At length the cloth is drawn, and a dish of walnuts and a decanter of rich sherry are placed upon the table.

At length the cloth is drawn, Edwin produces some peanuts from his pocket, and passes some to Mr Bumstead, and the latter, with a wet towel pinned about his head, drinks a great deal of water.

Crack. On Edwin Drood’s part. Crack. On Mr Jasper’s part.

Crack. On Mr Edwin’s part. Hic. On Mr Bumstead’s part.

“isn’t it unsatisfactory to be cut off from choice in such a matter? There Jack! I tell you! If I could choose, I would choose Pussy from all the pretty girls in the world. My dead and gone father and Pussy’s dead and gone father must needs marry us together by anticipation. Why the – Devil, I was going to say, it it had been respectful to their memory – couldn’t they leave us alone?”

“And, if our respective respected parents didn’t bound us by will to marry, I’d be mad after her.”

“Yes Jack, it’s all very well for you. You can take it easily. You have no uncomfortable suspicion that you are forced upon anybody, nor has anybody an uncomfortable suspicion that she is forced upon you, or that you are forced upon her. You can choose for yourself. Life for you is a plum with the natural bloom on; it hasn’t been over-carefully wiped off for you-”

“Nobody’s dictated a marriage for you Jack. You can choose for yourself. Life for you is still fraught with freedom’s intoxicating-”

“Don‘t stop dear fellow. Go on.” “Can I anyhow have hurt your feelings Jack?

“Good Heavens Jack! I haven‘t hurt your feelings?”

“I have been taking opium for a pain – an agony – that sometimes overcomes me. The effects of the medicine steal over me like a blight or a cloud, and pass. You see them in the act of passing; they will be gone directly.”

“Don’t mind me, my dear boys. It’s cloves; you may notice them on my breath. I take them for my nerv’shness.”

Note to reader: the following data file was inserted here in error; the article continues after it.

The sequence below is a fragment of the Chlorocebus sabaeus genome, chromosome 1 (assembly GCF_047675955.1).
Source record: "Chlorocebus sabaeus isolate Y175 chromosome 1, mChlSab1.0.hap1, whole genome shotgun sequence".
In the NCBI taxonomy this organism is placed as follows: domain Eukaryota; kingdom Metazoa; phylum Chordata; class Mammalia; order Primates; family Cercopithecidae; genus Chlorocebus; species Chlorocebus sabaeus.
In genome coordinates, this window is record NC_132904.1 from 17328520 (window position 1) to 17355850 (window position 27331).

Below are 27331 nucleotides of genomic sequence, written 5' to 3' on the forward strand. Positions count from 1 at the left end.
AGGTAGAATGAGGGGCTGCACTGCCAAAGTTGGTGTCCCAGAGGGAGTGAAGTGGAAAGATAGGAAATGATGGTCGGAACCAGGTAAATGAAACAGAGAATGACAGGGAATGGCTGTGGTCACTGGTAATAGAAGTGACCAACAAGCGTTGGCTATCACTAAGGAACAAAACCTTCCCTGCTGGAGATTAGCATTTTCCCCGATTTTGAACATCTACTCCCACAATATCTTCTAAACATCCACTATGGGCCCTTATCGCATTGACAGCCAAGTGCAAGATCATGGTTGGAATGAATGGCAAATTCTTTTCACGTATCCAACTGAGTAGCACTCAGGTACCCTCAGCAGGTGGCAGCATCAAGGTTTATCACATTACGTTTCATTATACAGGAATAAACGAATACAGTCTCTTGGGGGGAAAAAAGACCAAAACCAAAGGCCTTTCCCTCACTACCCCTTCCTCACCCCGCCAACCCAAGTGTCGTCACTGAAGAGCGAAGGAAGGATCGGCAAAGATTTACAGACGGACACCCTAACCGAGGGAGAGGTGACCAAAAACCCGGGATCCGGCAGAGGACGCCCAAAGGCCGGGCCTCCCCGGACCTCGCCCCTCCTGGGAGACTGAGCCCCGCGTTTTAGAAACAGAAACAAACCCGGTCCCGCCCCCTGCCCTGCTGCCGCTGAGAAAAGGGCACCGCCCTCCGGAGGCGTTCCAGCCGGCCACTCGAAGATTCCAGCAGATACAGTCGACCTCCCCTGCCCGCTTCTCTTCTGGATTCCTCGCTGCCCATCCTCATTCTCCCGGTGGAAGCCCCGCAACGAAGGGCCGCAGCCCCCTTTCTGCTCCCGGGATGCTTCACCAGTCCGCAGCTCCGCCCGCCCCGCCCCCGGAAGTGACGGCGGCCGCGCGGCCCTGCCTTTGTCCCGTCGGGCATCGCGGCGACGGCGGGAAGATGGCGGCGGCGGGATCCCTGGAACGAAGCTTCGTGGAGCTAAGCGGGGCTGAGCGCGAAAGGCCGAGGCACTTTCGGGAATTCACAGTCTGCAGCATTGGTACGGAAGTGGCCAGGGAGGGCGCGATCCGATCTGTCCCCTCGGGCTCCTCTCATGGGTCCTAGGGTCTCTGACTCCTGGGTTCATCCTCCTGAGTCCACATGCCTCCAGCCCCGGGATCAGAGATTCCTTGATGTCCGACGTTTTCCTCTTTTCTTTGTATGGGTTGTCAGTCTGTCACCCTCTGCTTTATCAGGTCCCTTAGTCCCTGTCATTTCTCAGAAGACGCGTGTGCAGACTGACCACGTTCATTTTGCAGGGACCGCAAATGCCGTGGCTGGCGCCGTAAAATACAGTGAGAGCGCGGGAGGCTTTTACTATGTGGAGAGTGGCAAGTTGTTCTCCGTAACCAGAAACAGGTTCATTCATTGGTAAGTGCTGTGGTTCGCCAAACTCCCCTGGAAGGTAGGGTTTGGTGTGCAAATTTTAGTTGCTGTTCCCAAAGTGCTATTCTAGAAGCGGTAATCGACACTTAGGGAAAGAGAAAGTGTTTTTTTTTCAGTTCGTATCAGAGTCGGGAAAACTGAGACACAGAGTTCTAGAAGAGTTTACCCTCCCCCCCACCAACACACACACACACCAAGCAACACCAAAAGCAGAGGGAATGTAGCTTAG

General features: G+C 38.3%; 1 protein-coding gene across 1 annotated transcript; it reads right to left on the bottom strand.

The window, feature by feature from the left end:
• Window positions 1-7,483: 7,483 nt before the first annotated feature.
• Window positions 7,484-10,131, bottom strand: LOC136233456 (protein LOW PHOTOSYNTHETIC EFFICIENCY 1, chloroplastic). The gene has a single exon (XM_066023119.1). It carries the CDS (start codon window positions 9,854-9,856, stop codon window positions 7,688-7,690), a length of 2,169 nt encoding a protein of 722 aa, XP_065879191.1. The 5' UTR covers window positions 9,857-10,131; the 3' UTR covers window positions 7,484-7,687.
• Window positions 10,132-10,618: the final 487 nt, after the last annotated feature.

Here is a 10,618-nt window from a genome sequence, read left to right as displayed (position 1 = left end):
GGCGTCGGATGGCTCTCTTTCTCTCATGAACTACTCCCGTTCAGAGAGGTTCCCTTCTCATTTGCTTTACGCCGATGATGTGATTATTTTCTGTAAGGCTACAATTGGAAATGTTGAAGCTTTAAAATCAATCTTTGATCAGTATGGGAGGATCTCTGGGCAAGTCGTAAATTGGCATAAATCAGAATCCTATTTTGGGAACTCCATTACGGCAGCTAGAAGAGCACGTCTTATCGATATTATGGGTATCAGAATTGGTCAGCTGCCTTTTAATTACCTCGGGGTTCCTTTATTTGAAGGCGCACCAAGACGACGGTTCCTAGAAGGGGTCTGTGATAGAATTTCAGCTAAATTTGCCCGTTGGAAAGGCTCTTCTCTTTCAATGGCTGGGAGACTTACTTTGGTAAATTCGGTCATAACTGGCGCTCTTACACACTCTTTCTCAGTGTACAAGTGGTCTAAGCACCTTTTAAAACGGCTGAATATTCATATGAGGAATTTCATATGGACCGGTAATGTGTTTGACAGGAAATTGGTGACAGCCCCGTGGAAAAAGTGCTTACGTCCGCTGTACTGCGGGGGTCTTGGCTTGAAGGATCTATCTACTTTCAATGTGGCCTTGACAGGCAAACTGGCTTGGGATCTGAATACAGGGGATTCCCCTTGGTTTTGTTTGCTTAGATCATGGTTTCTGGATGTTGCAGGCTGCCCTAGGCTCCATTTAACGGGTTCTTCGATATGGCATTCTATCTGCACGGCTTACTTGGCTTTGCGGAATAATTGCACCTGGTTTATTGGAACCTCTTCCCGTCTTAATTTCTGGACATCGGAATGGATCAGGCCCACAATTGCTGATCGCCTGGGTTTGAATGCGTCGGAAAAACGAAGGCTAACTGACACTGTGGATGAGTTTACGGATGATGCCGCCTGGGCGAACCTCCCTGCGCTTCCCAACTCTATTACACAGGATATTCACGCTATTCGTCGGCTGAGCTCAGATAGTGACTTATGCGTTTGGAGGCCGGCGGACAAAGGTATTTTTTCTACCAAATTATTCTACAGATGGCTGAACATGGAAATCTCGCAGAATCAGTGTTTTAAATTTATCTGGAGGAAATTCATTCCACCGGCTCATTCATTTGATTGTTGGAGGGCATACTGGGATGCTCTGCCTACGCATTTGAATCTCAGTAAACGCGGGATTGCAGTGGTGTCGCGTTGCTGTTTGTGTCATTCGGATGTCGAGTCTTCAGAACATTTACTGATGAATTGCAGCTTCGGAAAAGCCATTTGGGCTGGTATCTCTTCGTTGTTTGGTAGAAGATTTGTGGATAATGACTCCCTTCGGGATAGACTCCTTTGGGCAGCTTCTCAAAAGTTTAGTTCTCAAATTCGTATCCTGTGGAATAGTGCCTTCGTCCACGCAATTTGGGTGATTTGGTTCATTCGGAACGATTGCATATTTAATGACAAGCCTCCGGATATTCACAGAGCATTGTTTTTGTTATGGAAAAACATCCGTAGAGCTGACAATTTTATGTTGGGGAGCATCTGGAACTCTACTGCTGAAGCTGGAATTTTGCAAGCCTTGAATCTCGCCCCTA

“Take it as a warning then”

“Lemme be a mis’able warning to you, Edwin”

“Shall we go and walk in the churchyard?”

You want cheering up,” says Edwin Drood kindly. “Yeah – cheering up. Let’s go and walk in the graveyard”.

This is a very reverent parody – Kerr’s book closely follows Dickens’s own, the joke relying upon a knowledge of the original: it is not trying to supplant the original Drood but draw from it. Kerr does not pretend, as his predecessors would in droves, that his is the authoritive setting, but instead he wears his lack of authority on his sleeve, honouring and referencing the original while simultaneously getting to have a lot of fun playing around with it. And that is a combination many a Drood scholar would do well to learn from.

(Thanks to the wonders of the internet, you can read the full text of this strange but faithful parody at http://www.archive.org/stream/clovenfootbeinga00neweiala#page/n7/mode/2up – but remember, those who are following our readalong, not to read ahead!)

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About Pete Orford

I'm an English lecturer at the University of Buckingham, with a research background in both Dickens and Shakespeare; I am also a father of three, with a research background in dinosaurs and moshi monsters. I'm Chief Investigator for The Drood Inquiry (www.droodinquiry.com).
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One Response to The first solution

  1. Pingback: The tenderer scandal of Cloisterham: two early reviews | Cloisterham Tales